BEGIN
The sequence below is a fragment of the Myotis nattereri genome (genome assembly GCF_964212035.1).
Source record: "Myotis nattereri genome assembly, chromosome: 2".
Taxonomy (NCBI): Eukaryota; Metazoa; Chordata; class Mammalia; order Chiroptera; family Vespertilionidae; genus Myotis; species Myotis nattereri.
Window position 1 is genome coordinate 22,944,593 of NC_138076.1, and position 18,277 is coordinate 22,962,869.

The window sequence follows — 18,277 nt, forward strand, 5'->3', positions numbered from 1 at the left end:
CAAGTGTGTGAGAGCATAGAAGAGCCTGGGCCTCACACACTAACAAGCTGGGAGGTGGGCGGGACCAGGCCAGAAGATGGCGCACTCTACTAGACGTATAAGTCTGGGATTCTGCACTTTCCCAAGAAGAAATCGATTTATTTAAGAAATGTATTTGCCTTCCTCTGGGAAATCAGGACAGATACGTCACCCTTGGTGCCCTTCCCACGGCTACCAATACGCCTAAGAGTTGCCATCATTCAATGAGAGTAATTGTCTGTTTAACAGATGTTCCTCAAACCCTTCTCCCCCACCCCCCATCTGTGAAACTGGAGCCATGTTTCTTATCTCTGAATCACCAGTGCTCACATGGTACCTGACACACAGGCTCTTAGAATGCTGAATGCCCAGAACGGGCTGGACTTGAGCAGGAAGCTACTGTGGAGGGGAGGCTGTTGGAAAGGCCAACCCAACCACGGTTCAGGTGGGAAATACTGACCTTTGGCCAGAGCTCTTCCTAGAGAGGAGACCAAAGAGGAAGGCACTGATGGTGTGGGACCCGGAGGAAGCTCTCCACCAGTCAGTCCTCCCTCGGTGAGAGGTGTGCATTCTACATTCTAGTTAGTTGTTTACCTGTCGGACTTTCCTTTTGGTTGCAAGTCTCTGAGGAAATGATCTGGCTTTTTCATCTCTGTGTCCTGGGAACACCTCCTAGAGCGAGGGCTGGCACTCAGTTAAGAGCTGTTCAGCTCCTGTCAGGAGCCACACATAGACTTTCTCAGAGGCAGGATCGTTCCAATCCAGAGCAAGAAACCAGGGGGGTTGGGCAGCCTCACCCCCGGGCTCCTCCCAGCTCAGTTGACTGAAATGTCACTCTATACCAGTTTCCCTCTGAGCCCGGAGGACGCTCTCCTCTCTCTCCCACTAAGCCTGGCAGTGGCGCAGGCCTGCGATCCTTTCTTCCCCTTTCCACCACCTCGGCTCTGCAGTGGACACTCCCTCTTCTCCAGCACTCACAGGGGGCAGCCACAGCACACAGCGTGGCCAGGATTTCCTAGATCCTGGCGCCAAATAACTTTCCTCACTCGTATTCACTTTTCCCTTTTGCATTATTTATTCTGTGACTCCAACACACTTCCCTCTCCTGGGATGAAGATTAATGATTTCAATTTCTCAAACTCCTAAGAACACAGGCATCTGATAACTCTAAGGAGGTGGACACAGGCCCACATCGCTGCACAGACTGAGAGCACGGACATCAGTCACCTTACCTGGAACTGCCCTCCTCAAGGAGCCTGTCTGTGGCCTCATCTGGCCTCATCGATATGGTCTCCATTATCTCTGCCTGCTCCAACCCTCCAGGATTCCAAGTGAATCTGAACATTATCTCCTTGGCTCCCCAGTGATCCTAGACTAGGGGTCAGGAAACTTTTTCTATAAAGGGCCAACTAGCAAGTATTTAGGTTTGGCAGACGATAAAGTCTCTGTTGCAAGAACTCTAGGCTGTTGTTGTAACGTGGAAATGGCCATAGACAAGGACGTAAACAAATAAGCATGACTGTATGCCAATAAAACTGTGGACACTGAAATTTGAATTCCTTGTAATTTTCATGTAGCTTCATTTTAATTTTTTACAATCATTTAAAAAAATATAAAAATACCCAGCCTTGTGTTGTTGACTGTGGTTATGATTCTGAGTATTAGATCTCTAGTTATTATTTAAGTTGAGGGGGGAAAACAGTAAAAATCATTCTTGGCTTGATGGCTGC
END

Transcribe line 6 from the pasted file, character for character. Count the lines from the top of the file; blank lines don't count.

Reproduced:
CAAGTGTGTGAGAGCATAGAAGAGCCTGGGCCTCACACACTAACAAGCTGGGAGGTGGGCGGGACCAGGCCAGAAGATGGCGCACTCTACTAGACGTATAAGTCTGGGATTCTGCACTTTCCCAAGAAGAAATCGATTTATTTAAGAAATGTATTTGCCTTCCTCTGGGAAATCAGGACAGATACGTCACCCTTGGTGCCCTTCCCACGGCTACCAATACGCCTAAGAGTTGCCATCATTCAATGAGAGTAATTGTCTGTTTAACAGATGTTCCTCAAACCCTTCTCCCCCACCCCCCATCTGTGAAACTGGAGCCATGTTTCTTATCTCTGAATCACCAGTGCTCACATGGTACCTGACACACAGGCTCTTAGAATGCTGAATGCCCAGAACGGGCTGGACTTGAGCAGGAAGCTACTGTGGAGGGGAGGCTGTTGGAAAGGCCAACCCAACCACGGTTCAGGTGGGAAATACTGACCTTTGGCCAGAGCTCTTCCTAGAGAGGAGACCAAAGAGGAAGGCACTGATGGTGTGGGACCCGGAGGAAGCTCTCCACCAGTCAGTCCTCCCTCGGTGAGAGGTGTGCATTCTACATTCTAGTTAGTTGTTTACCTGTCGGACTTTCCTTTTGGTTGCAAGTCTCTGAGGAAATGATCTGGCTTTTTCATCTCTGTGTCCTGGGAACACCTCCTAGAGCGAGGGCTGGCACTCAGTTAAGAGCTGTTCAGCTCCTGTCAGGAGCCACACATAGACTTTCTCAGAGGCAGGATCGTTCCAATCCAGAGCAAGAAACCAGGGGGGTTGGGCAGCCTCACCCCCGGGCTCCTCCCAGCTCAGTTGACTGAAATGTCACTCTATACCAGTTTCCCTCTGAGCCCGGAGGACGCTCTCCTCTCTCTCCCACTAAGCCTGGCAGTGGCGCAGGCCTGCGATCCTTTCTTCCCCTTTCCACCACCTCGGCTCTGCAGTGGACACTCCCTCTTCTCCAGCACTCACAGGGGGCAGCCACAGCACACAGCGTGGCCAGGATTTCCTAGATCCTGGCGCCAAATAACTTTCCTCACTCGTATTCACTTTTCCCTTTTGCATTATTTATTCTGTGACTCCAACACACTTCCCTCTCCTGGGATGAAGATTAATGATTTCAATTTCTCAAACTCCTAAGAACACAGGCATCTGATAACTCTAAGGAGGTGGACACAGGCCCACATCGCTGCACAGACTGAGAGCACGGACATCAGTCACCTTACCTGGAACTGCCCTCCTCAAGGAGCCTGTCTGTGGCCTCATCTGGCCTCATCGATATGGTCTCCATTATCTCTGCCTGCTCCAACCCTCCAGGATTCCAAGTGAATCTGAACATTATCTCCTTGGCTCCCCAGTGATCCTAGACTAGGGGTCAGGAAACTTTTTCTATAAAGGGCCAACTAGCAAGTATTTAGGTTTGGCAGACGATAAAGTCTCTGTTGCAAGAACTCTAGGCTGTTGTTGTAACGTGGAAATGGCCATAGACAAGGACGTAAACAAATAAGCATGACTGTATGCCAATAAAACTGTGGACACTGAAATTTGAATTCCTTGTAATTTTCATGTAGCTTCATTTTAATTTTTTACAATCATTTAAAAAAATATAAAAATACCCAGCCTTGTGTTGTTGACTGTGGTTATGATTCTGAGTATTAGATCTCTAGTTATTATTTAAGTTGAGGGGGGAAAACAGTAAAAATCATTCTTGGCTTGATGGCTGC